Out of body experiences are linked to activity in certain brain areas,
The brain is part of the body. So if they are out of their body they are also out of every organ of the body including the brain. Is there awareness or consciousness that is not related to the brain? (or liver, spleen, pancreas, etc)
while the OBEs claimed by people who have been near death are likewise thought to be the result of nervous activity.
Again, if one is out of one's body, then they are out of the brain and the nervous activity of the body. They are out of the body yet are still conscious.
A person in a coma is not "aware" since by definition (the criteria of the Glasgow Coma Scale) they do not react to any stimuli.
Maybe we need to see beyond the criteria of the Glasgow Coma Scale because, inspite of not being able to react to stimuli, there have been numerous accounts of awareness inspite of that criteria. I'm sure you have heard of these accounts?
You may be thinking of people who show a "minimally conscious state" who show fluctuating awareness, or of people in a "permanent vegetativie state" who sometimes show aspects of awareness, thought to be the result of some sparing of function -something of much interest in research.
Well, yes, it is very interesting! I hope research in these areas continue with gusto, But that's not exactly what I had in mind. Maybe we'll get to that later.
However, an animal or a human without a cerebral cortex does not show awareness or intentional behaviour and only reflex reactions to certain stimuli that are not dependent on the cerebral cortex.
You mean that without a cerebral cortex, one cannot be aware? One can have only instinctual responses which are not dependent on the crebral cortex but are located elsewhwere in the brain?
As for mirror recognition, it is simply questionable whether it is really a test of self-awareness.
Okay, but then why bring it up? If we do not know if it is an indication of self-awareness, why does it matter whether chimps recognize themselves in mirrors or not, as an indication of self-awareness?
Only the most severely brain function impaired humans do not recognise themselves in a mirror . So if only a few animals show it, does that mean that only a few animals have self awareness, or that only a few animals show they have acquired a knowledge of what mirrors do, ie, reflect my body?
Is this a test of self-awareness or a test of the ability to learn? And does a severely brain impaired human have consciousness if they don't recognize themselves in a mirror?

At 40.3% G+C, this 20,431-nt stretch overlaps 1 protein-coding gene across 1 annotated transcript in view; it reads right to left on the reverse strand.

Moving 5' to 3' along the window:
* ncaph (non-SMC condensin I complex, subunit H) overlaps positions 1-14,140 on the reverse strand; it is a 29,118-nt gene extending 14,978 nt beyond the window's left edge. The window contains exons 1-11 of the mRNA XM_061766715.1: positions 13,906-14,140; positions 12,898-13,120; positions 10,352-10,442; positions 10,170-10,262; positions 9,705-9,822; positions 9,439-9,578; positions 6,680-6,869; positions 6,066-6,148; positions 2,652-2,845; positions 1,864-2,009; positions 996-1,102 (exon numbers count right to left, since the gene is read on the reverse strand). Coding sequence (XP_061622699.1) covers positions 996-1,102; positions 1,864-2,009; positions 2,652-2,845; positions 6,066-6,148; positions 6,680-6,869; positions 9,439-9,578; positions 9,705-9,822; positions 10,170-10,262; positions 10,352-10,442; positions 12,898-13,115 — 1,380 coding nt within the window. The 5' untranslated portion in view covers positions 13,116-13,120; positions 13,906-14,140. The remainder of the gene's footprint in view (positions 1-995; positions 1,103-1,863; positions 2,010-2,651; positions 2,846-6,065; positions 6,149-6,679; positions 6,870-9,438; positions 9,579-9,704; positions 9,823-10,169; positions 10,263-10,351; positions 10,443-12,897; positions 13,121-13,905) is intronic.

Animals have body awareness, and monkeys learn what mirrors can do when given them as enrichment in captivity - using them to "look" at who is entering the room when they cannot see the door in direct vision, for instance; chimpanzees have used mirrors to find food not otherwise visible. OTOH, mirrors put in horses' stables seem to be seen by the occupant as another horse, and company.... so maybe to realize what mirrors do does require more complex brains?
Yes, maybe it does. But again, where is consciousnes located? Does one need a complex brain in order to have consciousness?
In summary, what mirror recognition means is subject to debate, and many people who make grandiose claims about it in relation to animal self awareness and from there, about animal rights have never bothered to read even the original paper.
Let's forget about animal rights for now ... it is too political.
Sorry, ... what is the original paper you speak of?
Why I find the Cambridge Declaration tedious is because to me it seems just another talkfest without any real progress. You will not find a neuroscientist who denies that the principles of reward and punishment, positive and negative reinforcement, approach and avoidance, are shared by all living things, and that, given the principles of evolution, that humans and other "higher" mammals share some of the neural mechanisms involved; and that for some of the "basic" emotions, fear and aggression, subcortical structures are shared by many species. And of course this very common
"sharedness" of neural structures is the reason animal are used in brain research, from insects to fish to birds to non-human primates. So what actually has the CD contributed to the advancement of our understanding?
I don't get why it is tedious. What does "progress" mean? Where are we meant to progress to? We see that there is much overlap between species in brain functioning. This is what I get from your last paragraph and this is also your justification? For what?
I don't wish to debate AR with you. Instead, I am interested in consciousness. Has consciousness even been defined in humans? From what I can discern, it is still a philosophical question and science, with its theories, does not know and will maybe never know what consciousness is, or WHERE it is.
As for Hawking, he is not a neuroscientist. Why didn't they ask Eric Kandel? He is, and a top class neuroscientist as well (got the Prize for that).
Kandel is in his 80's and was maybe not able to comment. Nevertheless, there were many scientists who agreed. I am not a scientist. For me, it is common sense and science ...... MUST have the exact evidence ..... is not more powerful than observation. This is where I will not sucuumb to "authority". I see that religion can blind, and although science is usually enlightening, it can also be a habit and method of thought that is restrictive.